Etymology
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A-frame 

type of framework shaped like the capital letter "A," by 1889; as a type of building construction in this shape from 1932.

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frame (v.)

Old English framian "to profit, be helpful, avail, benefit," from fram (adj., adv.) "active, vigorous, bold," originally "going forward," from fram (prep.) "forward; from" (see from). Influenced by related Old English fremman "help forward, promote; do, perform, make, accomplish," and Old Norse fremja "to further, execute." Compare German frommen "avail, profit, benefit, be of use."

Sense focused in Middle English from "make ready" (mid-13c.) to "prepare timber for building" (late 14c.). Meaning "compose, devise" is first attested 1540s. The criminal slang sense of "blame an innocent person" (1920s) is probably from earlier sense of "plot in secret" (1900), perhaps ultimately from meaning "fabricate a story with evil intent," which is first attested 1510s. Related: Framed; framing.

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diagnostic (adj.)

1620s, "of or pertaining to diagnosis," also as a noun, "a symptom of value in diagnosis," from Greek diagnōstikos "able to distinguish," from diagnōstos, verbal adjective from diagignōskein "to discern, distinguish," literally "to know thoroughly" or "know apart (from another)," from dia "between" (see dia-) + gignōskein "to learn, to come to know," from PIE root *gno- "to know." Related: Diagnostics.

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frame (n.)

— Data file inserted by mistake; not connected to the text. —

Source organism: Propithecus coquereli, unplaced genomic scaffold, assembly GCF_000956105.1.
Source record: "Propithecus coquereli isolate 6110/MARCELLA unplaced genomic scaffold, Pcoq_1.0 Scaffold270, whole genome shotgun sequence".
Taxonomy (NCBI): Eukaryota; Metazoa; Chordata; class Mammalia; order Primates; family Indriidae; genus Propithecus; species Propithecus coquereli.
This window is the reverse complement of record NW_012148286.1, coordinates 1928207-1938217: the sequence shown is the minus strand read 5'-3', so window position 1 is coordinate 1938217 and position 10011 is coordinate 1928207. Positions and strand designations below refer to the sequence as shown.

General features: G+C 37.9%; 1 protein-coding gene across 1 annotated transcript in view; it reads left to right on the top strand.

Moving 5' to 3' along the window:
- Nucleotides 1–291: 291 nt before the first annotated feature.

c. 1200, "profit, benefit, advancement;" mid-13c. "a structure composed according to a plan," from frame (v.) and in part from Scandinavian cognates (Old Norse frami "advancement"). In late 14c. it also meant "the rack."

Meaning "sustaining parts of a structure fitted together" is from c. 1400. Meaning "enclosing border" of any kind is from c. 1600; specifically "border or case for a picture or pane of glass" from 1660s. The meaning "human body" is from 1590s. Of bicycles, from 1871; of motor cars, from 1900. Meaning "separate picture in a series from a film" is from 1916. From 1660s in the meaning "particular state" (as in Frame of mind, 1711). Frame of reference is 1897, from mechanics and graphing; the figurative sense is attested from 1924.

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frame (adj.)

(of buildings), "made of wood," 1790, American English, from frame (n.).

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reframe (v.)

also re-frame, "frame or put together again, fashion anew," 1580s, from re- "again" + frame (v.). Related: Reframed; reframing.

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work-up (n.)

"diagnostic examination of a patient," 1961, from the verbal phrase; see work (v.) + up (adv.).

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chassis (n.)

"base frame of an automobile," 1903, American English; earlier "sliding frame or carriage-base for a large gun" (1869), "window frame" (1660s), from French châssis "frame," Old French chassiz (13c.) "frame, framework, setting," from chasse "case, box, eye socket, snail's shell, setting (of a jewel)," from Latin capsa "box, case" (see case (n.2)) + French -is, collective suffix for a number of parts taken together. Compare sash (n.2).

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mainframe (n.)

"central processor of a computer system," 1964, from main (adj.) + frame (n.).

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grating (n.)

"partition or frame of parallel crossing bars," 1620s, from grate (n.).

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